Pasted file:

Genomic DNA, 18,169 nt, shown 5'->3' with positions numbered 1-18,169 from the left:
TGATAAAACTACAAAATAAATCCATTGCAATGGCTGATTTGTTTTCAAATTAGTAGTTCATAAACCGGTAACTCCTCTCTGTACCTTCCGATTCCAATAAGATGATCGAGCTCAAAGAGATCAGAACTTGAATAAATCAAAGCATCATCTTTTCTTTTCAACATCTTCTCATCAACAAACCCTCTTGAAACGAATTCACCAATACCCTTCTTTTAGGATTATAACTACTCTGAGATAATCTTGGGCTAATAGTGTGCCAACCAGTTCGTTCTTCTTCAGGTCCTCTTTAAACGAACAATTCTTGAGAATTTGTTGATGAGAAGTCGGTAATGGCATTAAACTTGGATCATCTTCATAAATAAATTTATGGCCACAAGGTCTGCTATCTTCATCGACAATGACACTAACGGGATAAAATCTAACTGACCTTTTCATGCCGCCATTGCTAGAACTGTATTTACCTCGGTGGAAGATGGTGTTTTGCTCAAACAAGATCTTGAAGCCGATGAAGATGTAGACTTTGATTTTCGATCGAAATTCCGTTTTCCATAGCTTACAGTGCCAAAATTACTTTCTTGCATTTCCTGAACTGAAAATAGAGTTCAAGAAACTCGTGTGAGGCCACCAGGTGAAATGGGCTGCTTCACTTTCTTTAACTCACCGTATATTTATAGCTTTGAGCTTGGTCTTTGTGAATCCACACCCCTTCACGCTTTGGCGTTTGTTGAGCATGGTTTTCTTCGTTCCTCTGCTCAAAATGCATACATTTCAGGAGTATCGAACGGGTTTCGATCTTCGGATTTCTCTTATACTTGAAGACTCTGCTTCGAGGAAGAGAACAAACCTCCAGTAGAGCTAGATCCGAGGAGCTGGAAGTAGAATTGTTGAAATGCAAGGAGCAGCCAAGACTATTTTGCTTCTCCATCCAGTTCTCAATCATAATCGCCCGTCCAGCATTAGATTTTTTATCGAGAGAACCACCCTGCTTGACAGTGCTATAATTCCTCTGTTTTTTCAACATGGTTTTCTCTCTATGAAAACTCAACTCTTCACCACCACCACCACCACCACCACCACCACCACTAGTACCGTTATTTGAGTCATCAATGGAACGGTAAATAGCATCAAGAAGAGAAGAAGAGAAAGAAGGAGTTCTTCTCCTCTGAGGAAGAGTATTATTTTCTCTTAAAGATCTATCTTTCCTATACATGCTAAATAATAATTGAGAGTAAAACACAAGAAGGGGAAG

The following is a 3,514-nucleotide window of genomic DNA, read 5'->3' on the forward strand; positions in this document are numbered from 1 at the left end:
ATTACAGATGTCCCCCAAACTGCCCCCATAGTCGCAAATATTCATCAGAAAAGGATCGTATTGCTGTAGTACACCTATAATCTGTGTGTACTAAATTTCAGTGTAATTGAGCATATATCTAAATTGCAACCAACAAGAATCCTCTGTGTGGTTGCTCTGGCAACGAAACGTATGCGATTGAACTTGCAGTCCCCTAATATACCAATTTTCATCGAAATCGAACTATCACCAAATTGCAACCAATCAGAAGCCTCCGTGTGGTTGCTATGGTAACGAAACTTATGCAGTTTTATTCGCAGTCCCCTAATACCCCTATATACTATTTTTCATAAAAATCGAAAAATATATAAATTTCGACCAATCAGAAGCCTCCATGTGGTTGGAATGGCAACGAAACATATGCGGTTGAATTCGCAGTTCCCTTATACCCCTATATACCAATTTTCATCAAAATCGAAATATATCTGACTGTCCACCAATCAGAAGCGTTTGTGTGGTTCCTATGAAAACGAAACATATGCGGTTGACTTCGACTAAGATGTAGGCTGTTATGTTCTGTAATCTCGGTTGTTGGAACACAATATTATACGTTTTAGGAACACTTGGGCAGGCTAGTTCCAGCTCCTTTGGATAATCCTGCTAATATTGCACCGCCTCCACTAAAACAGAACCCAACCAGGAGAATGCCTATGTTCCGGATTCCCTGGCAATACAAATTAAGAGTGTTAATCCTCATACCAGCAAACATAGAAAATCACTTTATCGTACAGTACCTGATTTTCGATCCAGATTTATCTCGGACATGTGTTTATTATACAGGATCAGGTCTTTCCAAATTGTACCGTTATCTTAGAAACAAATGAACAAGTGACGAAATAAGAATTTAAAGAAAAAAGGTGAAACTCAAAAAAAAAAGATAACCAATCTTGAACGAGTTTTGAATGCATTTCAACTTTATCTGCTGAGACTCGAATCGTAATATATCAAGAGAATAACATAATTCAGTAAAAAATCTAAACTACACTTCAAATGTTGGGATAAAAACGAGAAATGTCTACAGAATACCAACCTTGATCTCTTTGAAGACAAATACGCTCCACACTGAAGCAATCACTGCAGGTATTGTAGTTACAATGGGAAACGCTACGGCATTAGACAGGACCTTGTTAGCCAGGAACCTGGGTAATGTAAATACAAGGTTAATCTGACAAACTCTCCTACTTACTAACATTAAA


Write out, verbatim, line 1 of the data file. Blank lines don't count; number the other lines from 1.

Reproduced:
Genomic DNA, 18,169 nt, shown 5'->3' with positions numbered 1-18,169 from the left: